Taking, for example, a death rate of 1 per cent (one death per 100 cases) and a transmission rate of two (where one person infects two other people), the number of undetected cases in Indonesia today would be 70,848. And one death would indicate 1,476 cases in the community.
A transmission rate of three would translate to 251,424 cases, where one death would indicate there are 5,238 cases in the community. The true rate is likely somewhere between.
CMMID associate professor Stefan Flasche said that in the early stages the number of new coronavirus cases doubled roughly every seven days.
"One would expect that the roughly six reported deaths per day you see currently [in Indonesia] would rise to 12 deaths per day next week, and 24 per day the week after," he said.
"[That's] unless there are major efforts put in place that aim to curb the spread via for example, social distancing."
But Mr Flasche said it was difficult to predict how the spread of coronavirus would escalate in Indonesia in the coming weeks, without knowing what measures were put in place to contain the virus.
He also said, over time, immunity would slowly build up in the population and reduce the rate of spread.
When asked about the possibility of 1 million cases in Indonesia by the end of April, he said given the size of Indonesia's population it "may make a semi-reasonable, worst-case scenario".
And in a country of 270 million people – the fourth biggest nation in the world – even that number is unlikely to be anywhere near the peak.
As dire as the predictions are, other scientists support the broad numbers.
Professor Niall Ferguson from Imperial College in London agrees that one death corresponds to at least 1,000 cases in the community, assuming a death rate of about 1 per cent.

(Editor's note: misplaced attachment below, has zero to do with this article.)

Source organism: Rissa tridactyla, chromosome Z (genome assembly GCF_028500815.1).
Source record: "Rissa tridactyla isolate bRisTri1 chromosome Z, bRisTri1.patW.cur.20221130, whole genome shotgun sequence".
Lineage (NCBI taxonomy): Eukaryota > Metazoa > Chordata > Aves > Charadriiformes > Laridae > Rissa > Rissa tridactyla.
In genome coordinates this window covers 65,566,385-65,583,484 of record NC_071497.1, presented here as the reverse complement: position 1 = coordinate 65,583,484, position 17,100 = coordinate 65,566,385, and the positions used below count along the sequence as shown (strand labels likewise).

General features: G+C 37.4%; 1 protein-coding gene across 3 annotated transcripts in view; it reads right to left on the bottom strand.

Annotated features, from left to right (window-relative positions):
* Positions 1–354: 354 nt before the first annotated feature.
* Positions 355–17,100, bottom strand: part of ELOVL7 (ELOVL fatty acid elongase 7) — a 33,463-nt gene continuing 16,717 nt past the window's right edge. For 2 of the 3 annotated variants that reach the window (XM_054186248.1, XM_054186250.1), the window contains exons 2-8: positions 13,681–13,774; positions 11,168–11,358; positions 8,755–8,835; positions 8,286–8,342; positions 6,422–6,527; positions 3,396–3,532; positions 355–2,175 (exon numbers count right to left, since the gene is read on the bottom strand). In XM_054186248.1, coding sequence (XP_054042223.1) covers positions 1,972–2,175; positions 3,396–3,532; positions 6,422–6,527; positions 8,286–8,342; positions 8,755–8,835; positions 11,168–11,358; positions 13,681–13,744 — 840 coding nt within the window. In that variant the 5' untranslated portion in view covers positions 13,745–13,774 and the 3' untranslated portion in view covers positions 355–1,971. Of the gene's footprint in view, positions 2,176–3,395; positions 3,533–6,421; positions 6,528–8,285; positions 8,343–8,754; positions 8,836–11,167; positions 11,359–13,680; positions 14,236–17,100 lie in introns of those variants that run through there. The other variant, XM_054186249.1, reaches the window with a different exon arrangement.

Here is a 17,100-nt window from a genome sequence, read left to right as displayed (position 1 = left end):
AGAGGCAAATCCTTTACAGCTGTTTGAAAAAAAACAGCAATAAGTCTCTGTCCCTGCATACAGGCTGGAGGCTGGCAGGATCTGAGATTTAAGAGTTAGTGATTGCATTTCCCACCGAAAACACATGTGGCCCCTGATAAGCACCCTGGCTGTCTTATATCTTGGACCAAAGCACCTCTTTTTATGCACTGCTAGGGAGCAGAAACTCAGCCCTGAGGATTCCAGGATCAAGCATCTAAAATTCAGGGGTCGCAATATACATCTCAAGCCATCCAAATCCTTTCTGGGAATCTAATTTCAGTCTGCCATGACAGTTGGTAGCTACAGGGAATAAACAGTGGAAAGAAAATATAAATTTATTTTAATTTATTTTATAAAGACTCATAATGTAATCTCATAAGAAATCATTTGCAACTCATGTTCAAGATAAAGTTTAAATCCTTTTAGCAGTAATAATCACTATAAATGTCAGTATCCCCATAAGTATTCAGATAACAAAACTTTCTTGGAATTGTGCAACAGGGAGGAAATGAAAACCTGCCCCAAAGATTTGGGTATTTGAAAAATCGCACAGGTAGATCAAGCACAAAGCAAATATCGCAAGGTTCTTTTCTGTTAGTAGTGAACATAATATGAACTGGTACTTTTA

But he believes the spread of coronavirus may be doubling even more quickly.
"We think epidemics in the absence of control measures... probably double every five days or so. And only about one in 100 people infected die," Professor Ferguson said.
"The deaths we see today take 20 days or so from when you develop symptoms to when they die. So the deaths we see today correspond to the epidemic 20 days ago.
"And that gives you... the epidemic must have been about 10 times smaller then. You multiply that by a factor of 100 in cases to death. And you get about a 1,000-fold multiplier."
In fact, a lower death rate – of say 0.5, which some scientists support – would indicate an even higher number of cases in the community, because statistically it would mean one death per 200 cases instead of one in every 100.
Indonesia's health ministry in Jakarta last week forecast a possible 700,000 cases but put no timing on when that may occur.
Meanwhile, infectious disease modellers in Bandung have predicted "the epidemic peak will happen at the end of March and eventually end in mid-April".
In that mathematical model, which proved successful in predicting the beginning, end, and peak of the endemic SARS disease in Hong Kong in 2003, it was found that the South Korean Richard's Curve was the most suitable to be juxtaposed with COVID-19 reported case data in Indonesia.